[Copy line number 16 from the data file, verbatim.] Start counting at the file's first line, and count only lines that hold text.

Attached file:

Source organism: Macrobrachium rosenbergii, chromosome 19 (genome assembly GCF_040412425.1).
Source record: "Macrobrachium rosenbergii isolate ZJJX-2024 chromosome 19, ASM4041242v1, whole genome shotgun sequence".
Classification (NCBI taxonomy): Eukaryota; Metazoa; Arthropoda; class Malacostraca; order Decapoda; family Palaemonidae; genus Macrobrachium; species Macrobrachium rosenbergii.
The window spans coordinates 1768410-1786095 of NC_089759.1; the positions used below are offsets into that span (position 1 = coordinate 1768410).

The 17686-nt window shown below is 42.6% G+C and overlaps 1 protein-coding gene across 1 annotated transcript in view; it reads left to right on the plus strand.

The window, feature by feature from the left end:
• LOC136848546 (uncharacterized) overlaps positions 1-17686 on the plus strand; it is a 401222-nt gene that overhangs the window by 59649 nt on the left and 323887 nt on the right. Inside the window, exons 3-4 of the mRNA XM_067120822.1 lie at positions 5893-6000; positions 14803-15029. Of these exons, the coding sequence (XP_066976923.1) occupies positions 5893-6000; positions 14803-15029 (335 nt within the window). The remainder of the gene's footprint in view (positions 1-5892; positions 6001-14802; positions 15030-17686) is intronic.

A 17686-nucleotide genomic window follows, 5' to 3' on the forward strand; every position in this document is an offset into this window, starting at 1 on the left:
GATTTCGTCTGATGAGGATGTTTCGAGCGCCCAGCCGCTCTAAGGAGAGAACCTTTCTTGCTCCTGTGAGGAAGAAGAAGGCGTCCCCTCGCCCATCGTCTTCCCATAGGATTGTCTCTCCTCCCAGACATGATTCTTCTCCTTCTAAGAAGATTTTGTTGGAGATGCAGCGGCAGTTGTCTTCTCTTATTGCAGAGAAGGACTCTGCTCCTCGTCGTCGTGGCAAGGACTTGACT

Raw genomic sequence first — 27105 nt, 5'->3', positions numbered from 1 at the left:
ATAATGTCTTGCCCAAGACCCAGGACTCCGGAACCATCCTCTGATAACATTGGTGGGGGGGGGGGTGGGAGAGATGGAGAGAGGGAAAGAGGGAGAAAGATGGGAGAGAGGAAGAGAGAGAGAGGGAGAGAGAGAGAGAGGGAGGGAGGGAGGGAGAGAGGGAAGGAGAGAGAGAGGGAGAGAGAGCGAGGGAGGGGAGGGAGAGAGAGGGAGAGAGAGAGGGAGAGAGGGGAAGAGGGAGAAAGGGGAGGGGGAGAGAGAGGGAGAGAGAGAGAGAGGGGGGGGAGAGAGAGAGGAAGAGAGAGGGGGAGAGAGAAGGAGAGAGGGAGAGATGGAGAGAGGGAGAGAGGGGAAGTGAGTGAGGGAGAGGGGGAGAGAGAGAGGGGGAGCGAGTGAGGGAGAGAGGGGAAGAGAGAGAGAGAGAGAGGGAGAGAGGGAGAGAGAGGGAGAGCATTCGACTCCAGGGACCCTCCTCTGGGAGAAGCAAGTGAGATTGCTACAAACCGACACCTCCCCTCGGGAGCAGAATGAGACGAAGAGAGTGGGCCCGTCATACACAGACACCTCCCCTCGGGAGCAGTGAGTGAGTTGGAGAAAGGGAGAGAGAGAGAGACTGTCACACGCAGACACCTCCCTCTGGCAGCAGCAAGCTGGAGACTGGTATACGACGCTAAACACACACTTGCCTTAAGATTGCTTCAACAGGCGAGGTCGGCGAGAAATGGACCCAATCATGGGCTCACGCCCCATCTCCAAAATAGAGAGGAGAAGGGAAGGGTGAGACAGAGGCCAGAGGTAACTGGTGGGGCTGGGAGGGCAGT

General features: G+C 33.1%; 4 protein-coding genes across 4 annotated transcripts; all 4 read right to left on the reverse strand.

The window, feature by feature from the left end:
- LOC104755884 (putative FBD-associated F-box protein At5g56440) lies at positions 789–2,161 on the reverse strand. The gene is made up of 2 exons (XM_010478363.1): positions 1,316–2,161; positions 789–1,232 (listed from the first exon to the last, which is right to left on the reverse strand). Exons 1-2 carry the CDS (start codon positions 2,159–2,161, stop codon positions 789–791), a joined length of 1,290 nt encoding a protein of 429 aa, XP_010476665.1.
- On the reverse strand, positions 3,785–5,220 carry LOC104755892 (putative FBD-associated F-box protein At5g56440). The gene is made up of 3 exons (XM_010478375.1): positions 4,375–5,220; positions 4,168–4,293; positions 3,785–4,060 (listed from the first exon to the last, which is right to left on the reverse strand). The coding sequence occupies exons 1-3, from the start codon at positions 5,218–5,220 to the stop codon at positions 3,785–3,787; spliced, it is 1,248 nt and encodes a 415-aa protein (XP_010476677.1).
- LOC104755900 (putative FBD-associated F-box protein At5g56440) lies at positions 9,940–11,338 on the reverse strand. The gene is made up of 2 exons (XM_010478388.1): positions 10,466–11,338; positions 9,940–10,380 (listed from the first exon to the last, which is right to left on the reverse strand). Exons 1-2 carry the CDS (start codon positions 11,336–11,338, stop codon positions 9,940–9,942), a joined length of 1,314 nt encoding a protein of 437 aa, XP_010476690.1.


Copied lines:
- LOC104755900 (putative FBD-associated F-box protein At5g56440) lies at positions 9,940–11,338 on the reverse strand. The gene is made up of 2 exons (XM_010478388.1): positions 10,466–11,338; positions 9,940–10,380 (listed from the first exon to the last, which is right to left on the reverse strand). Exons 1-2 carry the CDS (start codon positions 11,336–11,338, stop codon positions 9,940–9,942), a joined length of 1,314 nt encoding a protein of 437 aa, XP_010476690.1.